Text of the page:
Serology testing is based on the host response to H. pylori, which can vary significantly. Test results are dependent on the detection of IgM, IgG, and/or IgA antibodies against the organism. Symptomatic patients also experience inflammation, but serology testing and other noninvasive tests do not measure this response. Most persons who have been exposed to H. pylori will produce antibodies against various cellular components such as membrane fragments, flagellar proteins, and virulence factors, including urease and vacuolating cytotoxin. The antibody responses to these antigens can persist for long periods of time, and in fact, patients can test positive for months or even years after the organism has been eradicated. This persistence of antibodies explains the lower accuracy of serological tests for current H. pylori infections.

Manufacturers take different approaches for the development of serology tests. Tests vary in the class of antibodies they detect. Performance will be affected by the type and purity of the capture antigen immobilized on the membrane. Some experts feel it is important to use local H. pylori strains when developing serology tests. Therefore, some companies produce tests that are based on a mixture of antigens produced from locally isolated strains. Others use pooled antigens from a mixture of geographically distinct strains. Some tests utilize more specific immunogenic proteins such as CagA (cytotoxin associated protein), VacA (vacuolating cytotoxin), and Omp (outer membrane protein) as capture antigens.11 There is some indication that using very specific capture antigens (e.g., vacuolating toxin or the protein encoded by the cagA gene) provides higher correlation with active infections.12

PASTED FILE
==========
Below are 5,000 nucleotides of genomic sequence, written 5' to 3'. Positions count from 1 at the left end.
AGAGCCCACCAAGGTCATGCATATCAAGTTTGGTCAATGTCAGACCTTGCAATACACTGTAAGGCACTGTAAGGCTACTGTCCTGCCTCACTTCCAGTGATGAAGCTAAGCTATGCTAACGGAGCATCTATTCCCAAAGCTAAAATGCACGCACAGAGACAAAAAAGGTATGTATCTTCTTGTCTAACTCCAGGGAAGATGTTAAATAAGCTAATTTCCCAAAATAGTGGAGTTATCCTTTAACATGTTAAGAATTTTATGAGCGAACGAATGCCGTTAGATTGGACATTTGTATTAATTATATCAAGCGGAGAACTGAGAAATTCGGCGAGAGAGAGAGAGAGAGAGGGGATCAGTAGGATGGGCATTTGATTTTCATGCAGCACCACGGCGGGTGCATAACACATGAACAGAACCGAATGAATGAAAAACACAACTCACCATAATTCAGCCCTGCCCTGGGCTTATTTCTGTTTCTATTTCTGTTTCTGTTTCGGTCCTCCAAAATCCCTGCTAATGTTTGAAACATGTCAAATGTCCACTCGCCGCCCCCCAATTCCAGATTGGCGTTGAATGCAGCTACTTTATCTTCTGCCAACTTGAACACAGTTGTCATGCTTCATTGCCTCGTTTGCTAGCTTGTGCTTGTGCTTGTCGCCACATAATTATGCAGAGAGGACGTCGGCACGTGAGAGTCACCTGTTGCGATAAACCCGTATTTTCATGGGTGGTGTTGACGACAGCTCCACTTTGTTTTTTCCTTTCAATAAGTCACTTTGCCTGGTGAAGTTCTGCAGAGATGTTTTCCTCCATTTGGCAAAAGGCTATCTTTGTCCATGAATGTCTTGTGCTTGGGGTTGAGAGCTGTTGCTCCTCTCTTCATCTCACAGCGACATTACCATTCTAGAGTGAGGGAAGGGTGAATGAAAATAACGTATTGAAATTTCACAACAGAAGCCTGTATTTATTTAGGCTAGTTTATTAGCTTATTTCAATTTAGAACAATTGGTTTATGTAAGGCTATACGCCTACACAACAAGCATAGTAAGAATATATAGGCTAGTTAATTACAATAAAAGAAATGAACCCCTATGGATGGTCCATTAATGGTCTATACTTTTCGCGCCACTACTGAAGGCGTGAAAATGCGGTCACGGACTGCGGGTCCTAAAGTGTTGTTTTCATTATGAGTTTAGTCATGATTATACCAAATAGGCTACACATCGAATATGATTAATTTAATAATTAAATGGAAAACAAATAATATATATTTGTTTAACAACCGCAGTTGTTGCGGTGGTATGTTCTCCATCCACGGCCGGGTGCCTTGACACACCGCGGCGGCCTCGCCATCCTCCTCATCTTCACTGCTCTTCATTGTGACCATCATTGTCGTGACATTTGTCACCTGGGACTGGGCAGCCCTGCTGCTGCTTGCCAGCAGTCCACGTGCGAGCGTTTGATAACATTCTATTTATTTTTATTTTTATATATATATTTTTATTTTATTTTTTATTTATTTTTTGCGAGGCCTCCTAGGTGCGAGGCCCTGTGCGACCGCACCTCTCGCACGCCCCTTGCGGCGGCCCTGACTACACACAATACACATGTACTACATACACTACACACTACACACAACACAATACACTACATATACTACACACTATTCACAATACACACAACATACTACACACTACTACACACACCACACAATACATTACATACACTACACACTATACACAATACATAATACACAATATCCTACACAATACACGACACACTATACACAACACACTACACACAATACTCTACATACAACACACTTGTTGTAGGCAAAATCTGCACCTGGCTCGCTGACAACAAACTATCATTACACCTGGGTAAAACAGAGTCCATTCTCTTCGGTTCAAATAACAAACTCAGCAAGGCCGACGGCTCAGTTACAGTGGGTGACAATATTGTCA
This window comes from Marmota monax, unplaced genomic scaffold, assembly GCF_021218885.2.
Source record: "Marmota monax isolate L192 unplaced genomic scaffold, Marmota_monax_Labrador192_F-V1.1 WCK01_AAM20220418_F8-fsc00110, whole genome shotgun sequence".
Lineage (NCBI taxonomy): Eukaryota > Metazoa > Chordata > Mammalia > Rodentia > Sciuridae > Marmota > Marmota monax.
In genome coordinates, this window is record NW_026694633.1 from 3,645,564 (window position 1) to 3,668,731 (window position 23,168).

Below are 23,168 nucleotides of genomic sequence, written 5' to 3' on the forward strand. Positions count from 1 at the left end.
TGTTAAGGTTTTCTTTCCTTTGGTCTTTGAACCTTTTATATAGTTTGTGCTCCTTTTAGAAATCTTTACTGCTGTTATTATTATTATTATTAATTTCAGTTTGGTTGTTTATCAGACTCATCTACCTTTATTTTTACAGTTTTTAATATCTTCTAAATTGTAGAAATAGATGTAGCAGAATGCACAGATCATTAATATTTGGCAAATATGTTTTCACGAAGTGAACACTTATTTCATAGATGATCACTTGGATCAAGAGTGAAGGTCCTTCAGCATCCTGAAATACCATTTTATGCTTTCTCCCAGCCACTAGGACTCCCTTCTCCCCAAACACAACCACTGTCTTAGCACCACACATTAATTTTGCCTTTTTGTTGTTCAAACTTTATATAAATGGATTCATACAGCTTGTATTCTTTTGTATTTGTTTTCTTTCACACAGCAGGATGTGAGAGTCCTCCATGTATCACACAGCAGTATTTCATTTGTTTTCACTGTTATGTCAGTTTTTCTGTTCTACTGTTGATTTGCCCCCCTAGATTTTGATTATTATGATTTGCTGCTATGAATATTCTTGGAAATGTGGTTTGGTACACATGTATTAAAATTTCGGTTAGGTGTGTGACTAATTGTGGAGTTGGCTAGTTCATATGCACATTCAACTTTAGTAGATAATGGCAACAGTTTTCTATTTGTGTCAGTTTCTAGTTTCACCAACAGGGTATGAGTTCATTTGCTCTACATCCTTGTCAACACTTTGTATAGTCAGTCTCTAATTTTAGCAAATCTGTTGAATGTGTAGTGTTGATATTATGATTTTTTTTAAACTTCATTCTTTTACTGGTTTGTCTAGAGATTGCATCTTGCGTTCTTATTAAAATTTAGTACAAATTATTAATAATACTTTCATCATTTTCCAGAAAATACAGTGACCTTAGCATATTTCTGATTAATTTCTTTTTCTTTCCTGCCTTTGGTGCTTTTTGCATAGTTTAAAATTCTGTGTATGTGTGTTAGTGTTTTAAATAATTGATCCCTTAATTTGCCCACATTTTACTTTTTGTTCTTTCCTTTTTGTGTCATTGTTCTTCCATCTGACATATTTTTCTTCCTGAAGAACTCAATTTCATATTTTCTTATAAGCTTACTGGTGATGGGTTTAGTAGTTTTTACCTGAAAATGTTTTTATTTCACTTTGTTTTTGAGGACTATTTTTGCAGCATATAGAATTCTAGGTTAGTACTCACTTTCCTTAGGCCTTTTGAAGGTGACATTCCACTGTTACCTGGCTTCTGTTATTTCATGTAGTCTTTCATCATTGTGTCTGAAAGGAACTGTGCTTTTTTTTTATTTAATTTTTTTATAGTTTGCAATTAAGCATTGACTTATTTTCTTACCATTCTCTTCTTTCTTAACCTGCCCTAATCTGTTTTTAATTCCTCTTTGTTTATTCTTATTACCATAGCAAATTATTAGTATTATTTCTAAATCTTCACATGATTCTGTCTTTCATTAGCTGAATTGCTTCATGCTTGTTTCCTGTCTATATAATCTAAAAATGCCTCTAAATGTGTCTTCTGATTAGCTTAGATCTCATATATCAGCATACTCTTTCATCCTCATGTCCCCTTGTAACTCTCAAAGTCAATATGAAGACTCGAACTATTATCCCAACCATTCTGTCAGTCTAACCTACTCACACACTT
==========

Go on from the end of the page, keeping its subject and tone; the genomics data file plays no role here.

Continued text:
Patients infected with H. pylori will initially develop an IgM response subsequently followed by IgG and IgA antibodies against the organism. Some serology tests will detect primarily IgG, others will target IgA, and some will target all three subclasses. There is no indication that the detection of specific classes of antibodies results in clinically meaningful predictions. Although the Houston Consensus Conference did not support serological assays for the diagnosis of a current H. pylori infection, the conference did note that IgG antibodies against H. pylori were more reliable than the detection of IgM or IgA antibodies.

Test-to-test variation has been reported in several studies. One study compared the performance of four serological assays that differed according to immunoglobulin isotype detected and coating antigen. A stool antigen test was used as the comparator test. The results showed that the performance of the tests varied based on age, health, gender, and ethnicity of the population being tested.13 Because of these differences, reliable cutoffs must be validated with each commercial test to establish performance, identify test-to-test variation, and identify differences in lot-to-lot quality.

Serology testing is the least specific of the commonly used testing methodologies. The higher specificity of the urea breath and fecal antigen tests result in higher negative and positive predictive values than those seen with serology testing. Even so, a recent analysis suggests that serology testing may serve as a screening test. In the analysis, which involved >2,500 patients, several diagnostic approaches were examined: (i) serology for IgG detection, (ii) stool antigen testing, and (iii) an algorithm approach using serum IgG followed by stool antigen testing.14  Serology testing exhibited higher sensitivity but lower specificity, which was not surprising. However, pairing of serology with stool antigen testing provided higher diagnostic accuracy, although this approach required multiple tests.

Because guidelines recommend that serological tests be avoided for diagnosing current infections or when demonstrating eradication of H. pylori following treatment, some major health insurers (e.g., United Healthcare Community Plan, Cigna Medical, Anthem Blue Cross, and Blue Shield) no longer cover serology tests, and some reference laboratories (e.g., Quest Diagnostics, Mayo Clinic) have stopped offering the test.

Figure 1B.  Of those who are seropositive for H. pylori antibodies and who have symptoms consistent with an H. pyloriinfection, roughly 20% are negative for stool antigen, indicating that there is no current H. pylori infection and that symptoms are likely from a different etiology.  Stool antigen-positive results in the other 80% who are symptomatic suggests current H. pylori infection. Illustration: TECHLAB